Friday, August 16, 2013

John Hagan of DPP Law: Law Society’s Fight Against Insurers Warrants Industry-Wide Backing

Brought to you by our friends at DPP Law

The following is an article by John Hagan of DPP Law. Note that the opinions in this blog represent those of the author and do not represent those of either Tim Kevan or of any other writers on this blog

Following a car accident, the insurer of the guilty party often calls the victim directly and offers them an early settlement. The Law Society has revealed that, on average, anybody who refuses this ‘deal’ goes on to secure two-to-three times the offered amount in compensation.
As a collective, I feel it is imperative for the legal sector to support the Law Society in raising awareness of this issue and help to educate the British public on the risks of early settlements.

The Law Society’s campaign, Don’t Get Mugged, takes a tongue-in-cheek approach to highlighting the agenda behind insurers contacting injured people soon after their accident. The agenda is clear – to save time and money (mainly the latter).

An early settlement is pitched to an accident victim as a convenient alternative to fighting for compensation through the recommended legal channels.

The reality is that those who accept such an offer will be accepting a dramatic under-settlement. The agreed amount is unlikely to justify the extent of their injuries and could even leave them struggling to afford long-term care.

Without an experienced accident claims solicitor at hand to judge the figure as sufficient enough for the individual and their new set of circumstances, the ball is truly in the insurer’s court.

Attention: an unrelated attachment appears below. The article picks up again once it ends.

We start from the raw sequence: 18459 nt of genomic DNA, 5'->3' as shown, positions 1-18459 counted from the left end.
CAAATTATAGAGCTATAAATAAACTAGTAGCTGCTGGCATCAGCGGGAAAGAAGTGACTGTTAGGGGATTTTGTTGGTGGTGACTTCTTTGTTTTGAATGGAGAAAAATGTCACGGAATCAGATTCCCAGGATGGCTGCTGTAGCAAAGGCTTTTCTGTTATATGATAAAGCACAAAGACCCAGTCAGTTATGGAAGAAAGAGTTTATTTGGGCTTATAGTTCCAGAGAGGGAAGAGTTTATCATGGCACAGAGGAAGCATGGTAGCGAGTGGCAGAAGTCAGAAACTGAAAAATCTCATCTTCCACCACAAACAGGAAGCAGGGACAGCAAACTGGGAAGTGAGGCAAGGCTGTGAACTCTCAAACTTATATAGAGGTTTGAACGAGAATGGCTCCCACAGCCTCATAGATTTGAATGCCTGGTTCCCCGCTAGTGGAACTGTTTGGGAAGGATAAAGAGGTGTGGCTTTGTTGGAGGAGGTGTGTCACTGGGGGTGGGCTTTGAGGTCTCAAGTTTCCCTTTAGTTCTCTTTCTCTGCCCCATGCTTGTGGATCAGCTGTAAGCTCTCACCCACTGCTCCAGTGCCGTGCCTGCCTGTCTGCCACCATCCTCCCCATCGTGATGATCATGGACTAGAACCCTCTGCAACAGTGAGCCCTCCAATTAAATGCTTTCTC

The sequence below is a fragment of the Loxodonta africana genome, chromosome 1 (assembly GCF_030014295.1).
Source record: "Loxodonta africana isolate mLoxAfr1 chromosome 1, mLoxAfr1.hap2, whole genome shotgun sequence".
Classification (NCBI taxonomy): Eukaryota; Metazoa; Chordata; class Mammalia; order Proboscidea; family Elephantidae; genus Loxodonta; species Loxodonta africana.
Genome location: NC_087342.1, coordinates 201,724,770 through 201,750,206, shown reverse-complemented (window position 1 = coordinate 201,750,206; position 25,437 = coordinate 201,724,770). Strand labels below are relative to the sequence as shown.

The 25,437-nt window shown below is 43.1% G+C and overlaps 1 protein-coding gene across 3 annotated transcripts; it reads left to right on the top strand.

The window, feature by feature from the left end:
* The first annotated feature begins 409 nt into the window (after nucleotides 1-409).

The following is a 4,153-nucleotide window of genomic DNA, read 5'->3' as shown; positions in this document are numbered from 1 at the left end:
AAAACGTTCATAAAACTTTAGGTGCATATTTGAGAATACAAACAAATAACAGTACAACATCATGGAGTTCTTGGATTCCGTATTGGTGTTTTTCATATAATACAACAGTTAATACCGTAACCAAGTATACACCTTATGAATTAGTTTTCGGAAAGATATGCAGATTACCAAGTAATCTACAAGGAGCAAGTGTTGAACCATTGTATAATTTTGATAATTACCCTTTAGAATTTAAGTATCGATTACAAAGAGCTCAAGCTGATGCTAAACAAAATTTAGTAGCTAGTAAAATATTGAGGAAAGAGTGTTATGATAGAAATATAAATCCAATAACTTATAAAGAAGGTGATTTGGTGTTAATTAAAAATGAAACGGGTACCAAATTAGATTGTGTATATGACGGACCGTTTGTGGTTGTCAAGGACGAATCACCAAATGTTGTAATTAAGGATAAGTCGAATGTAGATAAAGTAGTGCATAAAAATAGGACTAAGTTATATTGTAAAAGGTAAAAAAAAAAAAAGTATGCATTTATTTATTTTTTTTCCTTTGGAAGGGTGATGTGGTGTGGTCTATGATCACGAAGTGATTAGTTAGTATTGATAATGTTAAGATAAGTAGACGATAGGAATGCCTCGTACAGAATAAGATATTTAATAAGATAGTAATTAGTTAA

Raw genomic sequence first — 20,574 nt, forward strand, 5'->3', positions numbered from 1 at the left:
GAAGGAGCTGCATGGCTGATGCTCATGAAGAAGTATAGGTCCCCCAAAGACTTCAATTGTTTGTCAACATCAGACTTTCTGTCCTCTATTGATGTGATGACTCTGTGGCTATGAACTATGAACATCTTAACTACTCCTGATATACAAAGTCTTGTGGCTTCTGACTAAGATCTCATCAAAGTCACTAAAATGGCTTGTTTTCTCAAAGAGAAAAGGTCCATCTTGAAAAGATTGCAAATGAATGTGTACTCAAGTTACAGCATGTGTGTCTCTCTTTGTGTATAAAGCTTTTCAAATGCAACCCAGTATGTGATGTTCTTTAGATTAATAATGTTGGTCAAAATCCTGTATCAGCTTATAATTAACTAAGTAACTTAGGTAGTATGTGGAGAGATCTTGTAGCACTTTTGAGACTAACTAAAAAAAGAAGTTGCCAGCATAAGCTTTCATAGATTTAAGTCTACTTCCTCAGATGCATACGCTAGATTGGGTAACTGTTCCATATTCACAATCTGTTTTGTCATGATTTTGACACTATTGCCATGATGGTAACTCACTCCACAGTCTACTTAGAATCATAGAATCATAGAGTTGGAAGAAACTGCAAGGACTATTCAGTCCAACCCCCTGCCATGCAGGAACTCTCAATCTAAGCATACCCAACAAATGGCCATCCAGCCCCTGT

Therefore, I feel the Law Society’s light-hearted campaign is absolutely necessary. It is not a direct attack on insurers but instead shines a big spotlight on what is a practice bordering on unethicality.

Don’t Get Mugged campaign comes under (anticipated) fire
Otto Thoresen, director general for the Association of British Insurers (ABI), recently called for an end to the campaign in a letter to Law Society president, Nick Fluck.
Within the letter, he referred to Don’t Get Mugged as ‘a gross error of judgment’ and that it represents ‘little more than public name-calling’.

I’d argue that, if Nick Fluck wanted to, he could have launched the campaign from a much harsher angle and whereas ABI may view the light-hearted approach as ‘name-calling’, I view it as a diluted way of underlining something extremely serious.

Fluck responded to Thoresen the following day:

“I trust you will understand that for the reasons above we do not consider the campaign to be a gross error of judgement but, rather, that it communicates an important ongoing message to consumers. I have no plans to abandon it.”

It is good to see the president holding his ground here and it was also nice to see he offered to discuss the issue with ABI directly.

At face value, the Don’t Get Mugged campaign may seem propagandistic but it is simply an effort to prompt what is an important debate – one which will hopefully see accident victims become unexposed to under-settlements ever again.

Where do you stand on this? Place your thoughts in the comments below and I’ll get back to you.

About the AuthorJohn Hagan is partner and Head of the Litigation department at DPP Law. APIL accredited, he regularly deals with the more complex cases and enjoys nationwide repute for his much sought after legal expertise. 


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